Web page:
The train you take back home is half full. You rest your head against the glass and page through the travel magazine you took from Henry's briefcase. He's used the curled wrapper from a band-aid as a bookmark, and you go there and read about the coarse black sand, the chatter of monkeys in coconut trees, the white flowers that open at night and perfume the air. He means to go to this beach with his wife, because last night in bed at the Hilton, the two of you talked only about driving to the Adirondacks to hike. He's circled in red ink a bed and breakfast on Paradise Cove, a place to rent bicycles, an open-air restaurant that serves fresh lemon fish and Brabant potatoes.

The train stops at Kings Park. You stare out the window at neighborhood men playing baseball. The train pulls away, and you twist in your seat to watch the argument that's broken out at home plate. Something flies at your face, breaks glass, and blood splashes on the seat back in front of you, spatters your white skirt. You wake in the hospital. Your neck is wrapped tightly in gauze. The doctor touches your arm. "You're lucky," he says. He unwraps the dressing and hands you a mirror because you want to see.

Henry brings you daisies in green wax paper. Out of habit, you smell them. He takes you home. The police have arrested the man who fired the gun. He's brought you the New York Post with a photograph of the man, his hands cuffed awkwardly in front. "The guy wants to write you," Henry says. He helps you dress the wound, holds the mirror. He kisses you, is careful, like you might break, but you already did. You ask him to get you off, watch his hand in the mirror because you want to see how he will touch her on the beach at night. You forget it's your hole until the finger he puts in you disappears.

You write the man back and tell him the bullet missed your jugular. He sends you an envelope filled with pink and yellow petals torn from roses. From your garden? you ask, and he mails you a bigger envelope with leaves, thorns and roots, wrapped in foil as proof. I thought I aimed over his head, he writes. You look at a photo of school kids eating ice cream cones in front of the Hayden planetarium. My daughter is the one spinning. Showing her teacher how to orbit. Her panties have polka dots.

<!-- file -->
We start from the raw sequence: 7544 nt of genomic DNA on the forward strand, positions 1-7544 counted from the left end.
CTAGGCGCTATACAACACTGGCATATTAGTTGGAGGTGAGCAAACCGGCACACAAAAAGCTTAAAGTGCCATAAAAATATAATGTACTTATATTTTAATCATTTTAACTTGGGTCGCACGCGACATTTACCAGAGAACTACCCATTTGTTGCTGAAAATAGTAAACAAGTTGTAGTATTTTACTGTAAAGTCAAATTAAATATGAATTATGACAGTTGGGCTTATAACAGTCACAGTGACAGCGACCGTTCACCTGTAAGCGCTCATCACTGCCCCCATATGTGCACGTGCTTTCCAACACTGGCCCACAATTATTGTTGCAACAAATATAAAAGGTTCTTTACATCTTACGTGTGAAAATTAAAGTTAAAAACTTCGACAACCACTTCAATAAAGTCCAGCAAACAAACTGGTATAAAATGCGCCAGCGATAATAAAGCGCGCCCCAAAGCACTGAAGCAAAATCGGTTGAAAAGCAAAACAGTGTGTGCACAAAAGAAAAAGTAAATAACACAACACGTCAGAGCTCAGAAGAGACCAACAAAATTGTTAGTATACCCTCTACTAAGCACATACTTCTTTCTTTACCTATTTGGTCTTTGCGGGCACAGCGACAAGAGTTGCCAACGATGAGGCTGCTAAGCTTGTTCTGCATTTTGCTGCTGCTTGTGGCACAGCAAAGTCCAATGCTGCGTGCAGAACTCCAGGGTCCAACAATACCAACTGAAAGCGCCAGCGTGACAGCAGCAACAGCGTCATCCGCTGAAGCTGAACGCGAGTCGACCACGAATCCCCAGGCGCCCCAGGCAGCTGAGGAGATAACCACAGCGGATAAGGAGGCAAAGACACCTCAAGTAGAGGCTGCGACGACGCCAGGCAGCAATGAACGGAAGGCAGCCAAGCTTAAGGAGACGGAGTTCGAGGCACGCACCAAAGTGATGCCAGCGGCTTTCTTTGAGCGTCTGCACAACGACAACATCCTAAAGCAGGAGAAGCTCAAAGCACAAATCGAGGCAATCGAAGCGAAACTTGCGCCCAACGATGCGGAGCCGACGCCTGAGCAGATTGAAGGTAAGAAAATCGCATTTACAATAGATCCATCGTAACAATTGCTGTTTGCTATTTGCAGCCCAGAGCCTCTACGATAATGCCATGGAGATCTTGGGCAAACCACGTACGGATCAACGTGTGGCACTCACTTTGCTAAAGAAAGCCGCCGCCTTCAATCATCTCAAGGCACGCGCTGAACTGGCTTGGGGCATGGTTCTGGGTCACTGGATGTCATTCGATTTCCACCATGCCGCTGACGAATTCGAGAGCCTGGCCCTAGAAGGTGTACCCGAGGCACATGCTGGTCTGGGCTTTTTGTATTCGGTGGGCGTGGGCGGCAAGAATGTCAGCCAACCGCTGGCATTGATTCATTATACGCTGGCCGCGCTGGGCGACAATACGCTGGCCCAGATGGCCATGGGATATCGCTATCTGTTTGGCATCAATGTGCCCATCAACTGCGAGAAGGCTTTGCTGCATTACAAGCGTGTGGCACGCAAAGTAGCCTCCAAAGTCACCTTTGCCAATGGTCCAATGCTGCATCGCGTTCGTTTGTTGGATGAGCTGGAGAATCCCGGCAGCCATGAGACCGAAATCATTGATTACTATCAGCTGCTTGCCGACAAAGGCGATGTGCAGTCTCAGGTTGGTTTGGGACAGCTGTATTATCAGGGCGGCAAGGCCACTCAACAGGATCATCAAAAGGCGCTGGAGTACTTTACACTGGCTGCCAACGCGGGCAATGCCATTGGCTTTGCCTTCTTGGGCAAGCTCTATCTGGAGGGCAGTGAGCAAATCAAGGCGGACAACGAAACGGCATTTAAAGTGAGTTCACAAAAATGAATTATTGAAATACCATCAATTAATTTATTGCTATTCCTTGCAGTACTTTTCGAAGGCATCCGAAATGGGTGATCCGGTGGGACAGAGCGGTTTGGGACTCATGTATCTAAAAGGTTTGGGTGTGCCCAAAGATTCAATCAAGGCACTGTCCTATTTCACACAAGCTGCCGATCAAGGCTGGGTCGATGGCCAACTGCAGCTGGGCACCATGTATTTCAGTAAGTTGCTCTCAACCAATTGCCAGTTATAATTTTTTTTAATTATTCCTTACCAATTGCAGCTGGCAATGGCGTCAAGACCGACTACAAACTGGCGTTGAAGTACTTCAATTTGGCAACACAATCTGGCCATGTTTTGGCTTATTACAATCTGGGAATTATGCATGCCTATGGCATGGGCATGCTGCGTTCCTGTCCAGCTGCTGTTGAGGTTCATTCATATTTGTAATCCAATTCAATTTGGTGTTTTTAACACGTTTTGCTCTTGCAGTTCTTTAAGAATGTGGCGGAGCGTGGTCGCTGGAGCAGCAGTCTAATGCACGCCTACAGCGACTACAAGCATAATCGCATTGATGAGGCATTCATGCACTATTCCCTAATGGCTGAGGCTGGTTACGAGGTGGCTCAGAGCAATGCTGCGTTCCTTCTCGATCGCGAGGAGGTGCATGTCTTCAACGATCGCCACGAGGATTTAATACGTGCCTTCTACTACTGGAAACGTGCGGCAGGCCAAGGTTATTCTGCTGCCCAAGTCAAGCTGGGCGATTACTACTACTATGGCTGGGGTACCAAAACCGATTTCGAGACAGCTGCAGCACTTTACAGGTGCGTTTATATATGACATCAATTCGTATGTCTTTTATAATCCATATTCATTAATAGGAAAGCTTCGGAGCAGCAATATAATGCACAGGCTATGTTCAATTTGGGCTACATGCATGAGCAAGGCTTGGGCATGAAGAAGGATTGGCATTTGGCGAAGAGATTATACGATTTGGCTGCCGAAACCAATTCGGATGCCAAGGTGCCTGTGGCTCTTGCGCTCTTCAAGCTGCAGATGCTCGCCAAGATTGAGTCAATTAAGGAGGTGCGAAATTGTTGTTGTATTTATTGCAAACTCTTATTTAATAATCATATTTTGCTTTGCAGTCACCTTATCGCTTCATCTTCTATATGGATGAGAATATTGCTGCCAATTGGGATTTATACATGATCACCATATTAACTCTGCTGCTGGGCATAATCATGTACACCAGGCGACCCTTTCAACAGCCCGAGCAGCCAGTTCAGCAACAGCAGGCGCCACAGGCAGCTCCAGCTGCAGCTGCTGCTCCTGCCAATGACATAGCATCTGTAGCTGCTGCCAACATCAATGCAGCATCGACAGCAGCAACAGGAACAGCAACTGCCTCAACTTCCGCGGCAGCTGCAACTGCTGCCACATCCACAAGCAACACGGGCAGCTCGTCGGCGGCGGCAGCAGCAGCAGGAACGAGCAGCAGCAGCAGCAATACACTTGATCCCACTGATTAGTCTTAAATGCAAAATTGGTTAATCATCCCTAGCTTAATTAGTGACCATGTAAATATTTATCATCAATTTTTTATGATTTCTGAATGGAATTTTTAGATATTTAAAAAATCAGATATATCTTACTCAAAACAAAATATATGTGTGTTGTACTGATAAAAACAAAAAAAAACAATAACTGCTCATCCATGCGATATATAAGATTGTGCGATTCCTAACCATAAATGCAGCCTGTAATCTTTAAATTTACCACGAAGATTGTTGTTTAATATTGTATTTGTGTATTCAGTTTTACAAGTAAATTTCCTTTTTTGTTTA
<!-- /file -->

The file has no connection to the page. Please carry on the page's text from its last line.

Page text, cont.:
You go to the beach in the magazine with another man you don't yet love. Still you are attached to him and there is sense in this. He was on the train that day, called 911, and used his jacket to block the view of the other passengers who were elbowing for a look. You sleep beside him with the windows open so you can smell the night-blooming flower. You order the lemon fish. He sprinkles sea salt over his. A thirty-mile bike path traces the perimeter of the island and you start out with the wind in your faces so the pleasure can be saved for the ride back.

About the author:

Pia lives in New Orleans with her husband and son in a house ordered from the 1908 Sears catalogue. It came in 33,000 pieces that were brought by barge down the Mississippi River. She's relieved she didn't have to put it together because she doesn't follow directions so well. More of her work can be found here.